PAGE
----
07-08-2009, 09:10 AM   #23
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Hi joeyc

Good luck and enjoy your new Pentax 14mm F2.8. Just a few words of general advice when composing interior real estate photos. I've taken the liberty of "adjusting" one of ivoire's images (his original is the bottom one) to underline the point, but I personally find it preferable to keep the plane of the sensor perfectly vertical when composing interior architectural photographs. Simply adjust the perspective of the image by either raising or lowering the height of the tripod as required, because it avoids the undesirable effect of "converging verticals", not to mention an awful lot of unnecessary work afterwards at the post-processing stage.
You might also be interested to learn about a remarkably clever piece of free software entitled ShiftN

ShiftN

designed by Marcus Hebel, which I discovered some while back. Click on the link below to discover more about it.

https://www.pentaxforums.com/forums/583358-post48.html

PTLens is also free and does a great job of removing unwanted lens pincushion/barrel distortion, vignetting, chromatic aberration and perspective:

PTLens

Best regards
Richard

Attached Images
   

Last edited by Confused; 07-08-2009 at 09:29 AM.
07-08-2009, 09:14 AM   #24
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joeyc, I have the same dilemma that you had before. I was having a difficult time choosing between 14mm and 12-24. the 14 is excellent when it comes to having no noticeable distortion, but I'm somehow crippled by it's sole range. I'll surely miss the versatility of extra 12mm fl (which is very useful) and by which the 14mm doesn't have. besides, the distortion wouldn't show on the 12-24 as the fl gets longer at around 14-18. and besides, barrel distortion can be corrected by software as some people also pointed out, that's why I dont worry that much about it.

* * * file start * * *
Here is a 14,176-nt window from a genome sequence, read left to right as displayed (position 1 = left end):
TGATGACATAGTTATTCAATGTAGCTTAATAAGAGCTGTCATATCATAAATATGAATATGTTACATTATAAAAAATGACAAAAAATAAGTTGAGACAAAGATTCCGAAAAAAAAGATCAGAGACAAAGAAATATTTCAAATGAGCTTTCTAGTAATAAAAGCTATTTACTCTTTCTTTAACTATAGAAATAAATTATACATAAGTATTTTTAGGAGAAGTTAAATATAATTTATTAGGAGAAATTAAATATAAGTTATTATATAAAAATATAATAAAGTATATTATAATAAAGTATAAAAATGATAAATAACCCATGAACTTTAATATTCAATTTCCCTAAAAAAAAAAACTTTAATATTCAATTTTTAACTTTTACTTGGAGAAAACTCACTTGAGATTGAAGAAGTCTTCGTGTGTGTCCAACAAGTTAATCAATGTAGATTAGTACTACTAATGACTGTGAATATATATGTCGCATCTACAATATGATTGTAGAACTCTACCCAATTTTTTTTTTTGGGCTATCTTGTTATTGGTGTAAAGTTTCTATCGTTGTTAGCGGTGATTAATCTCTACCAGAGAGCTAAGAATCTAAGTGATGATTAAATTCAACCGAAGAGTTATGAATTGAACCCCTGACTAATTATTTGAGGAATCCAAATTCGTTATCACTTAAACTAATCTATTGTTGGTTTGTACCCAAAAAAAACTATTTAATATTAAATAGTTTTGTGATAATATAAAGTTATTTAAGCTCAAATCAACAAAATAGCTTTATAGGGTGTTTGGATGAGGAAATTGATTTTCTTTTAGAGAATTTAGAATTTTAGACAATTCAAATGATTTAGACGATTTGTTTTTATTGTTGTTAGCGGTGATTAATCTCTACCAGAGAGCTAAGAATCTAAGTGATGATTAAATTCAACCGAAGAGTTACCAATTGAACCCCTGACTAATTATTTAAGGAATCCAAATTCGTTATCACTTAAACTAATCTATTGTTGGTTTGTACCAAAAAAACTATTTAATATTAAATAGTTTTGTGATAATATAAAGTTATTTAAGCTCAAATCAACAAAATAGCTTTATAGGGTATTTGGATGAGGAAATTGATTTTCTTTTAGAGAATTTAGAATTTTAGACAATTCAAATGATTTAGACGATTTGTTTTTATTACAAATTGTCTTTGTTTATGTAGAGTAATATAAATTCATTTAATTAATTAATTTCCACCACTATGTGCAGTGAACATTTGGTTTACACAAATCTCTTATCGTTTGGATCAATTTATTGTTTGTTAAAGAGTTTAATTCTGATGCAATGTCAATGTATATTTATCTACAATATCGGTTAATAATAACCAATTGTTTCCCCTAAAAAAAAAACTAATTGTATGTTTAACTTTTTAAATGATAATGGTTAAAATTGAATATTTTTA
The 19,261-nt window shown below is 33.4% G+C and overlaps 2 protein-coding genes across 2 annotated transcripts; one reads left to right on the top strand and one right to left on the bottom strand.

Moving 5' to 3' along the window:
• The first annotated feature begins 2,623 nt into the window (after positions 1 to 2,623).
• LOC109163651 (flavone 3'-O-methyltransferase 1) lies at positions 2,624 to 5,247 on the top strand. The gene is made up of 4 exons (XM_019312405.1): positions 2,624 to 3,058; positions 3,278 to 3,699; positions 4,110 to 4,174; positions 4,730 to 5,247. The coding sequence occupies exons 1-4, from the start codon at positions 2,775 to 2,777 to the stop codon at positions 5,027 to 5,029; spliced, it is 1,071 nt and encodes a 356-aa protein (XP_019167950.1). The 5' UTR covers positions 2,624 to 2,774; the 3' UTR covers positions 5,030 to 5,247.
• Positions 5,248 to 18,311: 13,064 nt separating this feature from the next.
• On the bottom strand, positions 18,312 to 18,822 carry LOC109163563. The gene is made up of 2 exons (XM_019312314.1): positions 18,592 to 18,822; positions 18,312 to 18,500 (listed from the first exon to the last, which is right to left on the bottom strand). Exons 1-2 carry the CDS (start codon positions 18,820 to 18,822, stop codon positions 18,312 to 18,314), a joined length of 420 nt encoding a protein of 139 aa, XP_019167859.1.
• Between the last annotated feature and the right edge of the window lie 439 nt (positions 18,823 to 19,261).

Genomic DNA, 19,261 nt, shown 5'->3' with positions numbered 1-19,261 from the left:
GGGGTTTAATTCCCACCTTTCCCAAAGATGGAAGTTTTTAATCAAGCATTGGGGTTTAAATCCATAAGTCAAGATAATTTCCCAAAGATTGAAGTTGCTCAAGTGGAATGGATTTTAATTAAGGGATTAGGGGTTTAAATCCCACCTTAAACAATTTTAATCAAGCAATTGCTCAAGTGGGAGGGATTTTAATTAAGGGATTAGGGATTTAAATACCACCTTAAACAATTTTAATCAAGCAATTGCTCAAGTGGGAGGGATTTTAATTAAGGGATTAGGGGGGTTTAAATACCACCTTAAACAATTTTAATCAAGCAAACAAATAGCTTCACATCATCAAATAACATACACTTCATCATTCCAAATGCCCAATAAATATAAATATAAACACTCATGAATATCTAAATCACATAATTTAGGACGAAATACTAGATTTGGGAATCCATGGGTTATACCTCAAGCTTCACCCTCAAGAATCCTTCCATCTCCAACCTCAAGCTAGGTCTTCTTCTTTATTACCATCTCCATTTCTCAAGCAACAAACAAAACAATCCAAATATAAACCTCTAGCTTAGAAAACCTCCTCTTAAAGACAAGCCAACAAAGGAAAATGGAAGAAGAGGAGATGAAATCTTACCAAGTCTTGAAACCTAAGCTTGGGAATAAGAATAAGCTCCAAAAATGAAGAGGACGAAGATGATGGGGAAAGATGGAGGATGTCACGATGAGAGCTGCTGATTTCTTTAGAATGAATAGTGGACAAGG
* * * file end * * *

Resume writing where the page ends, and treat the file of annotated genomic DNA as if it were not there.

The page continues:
07-08-2009, 09:31 AM   #25
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Richard,

Thanks for the detailed response! While I am not new to real estate/interior photography, I am always up for tips/suggestions. I understand completely what you mean with keeping an eye on the verticals. I will be sure to check out shift - it sounds pretty interesting.

Choosing the 14mm was a tough choice for me, but like almost everything else in life, price played a factor. While I was used to the 35mm equiv of 18mm on Olympus, it wasn't uncommon for me to zoom slightly giving me 20-22mm effective. Obviously the 14mm falls in there while being a very well corrected lens.

QuoteOriginally posted by Confused Quote
Hi joeyc

Good luck and enjoy your new Pentax 14mm F2.8. Just a few words of general advice when composing interior real estate photos. I've taken the liberty of "adjusting" one of ivoire's images to underline the point, but I personally find it preferable to keep the plane of the sensor perfectly vertical when composing interior architectural photographs. Simply adjust the perspective of the image by either raising or lowering the height of the tripod as required, because it avoids the undesirable effect of "converging verticals", not to mention an awful lot of unnecessary work afterwards at the post-processing stage.
You might also be interested to learn about a remarkably clever piece of free software entitled ShiftN

ShiftN

designed by Marcus Hebel, which I discovered some while back. Click on the link below to discover more about it.

https://www.pentaxforums.com/forums/583358-post48.html

PTLens is also free and does a great job of removing unwanted lens pincushion/barrel distortion, vignetting, chromatic aberration and perspective:

PTLens

Best regards
Richard
07-08-2009, 02:05 PM   #26
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I have a DA 15, which I really enjoy and I love the "look" it produces. However, size is a major - and I mean major - issue with me. Were it not for that, I'd go for a DA 12-24.

Jer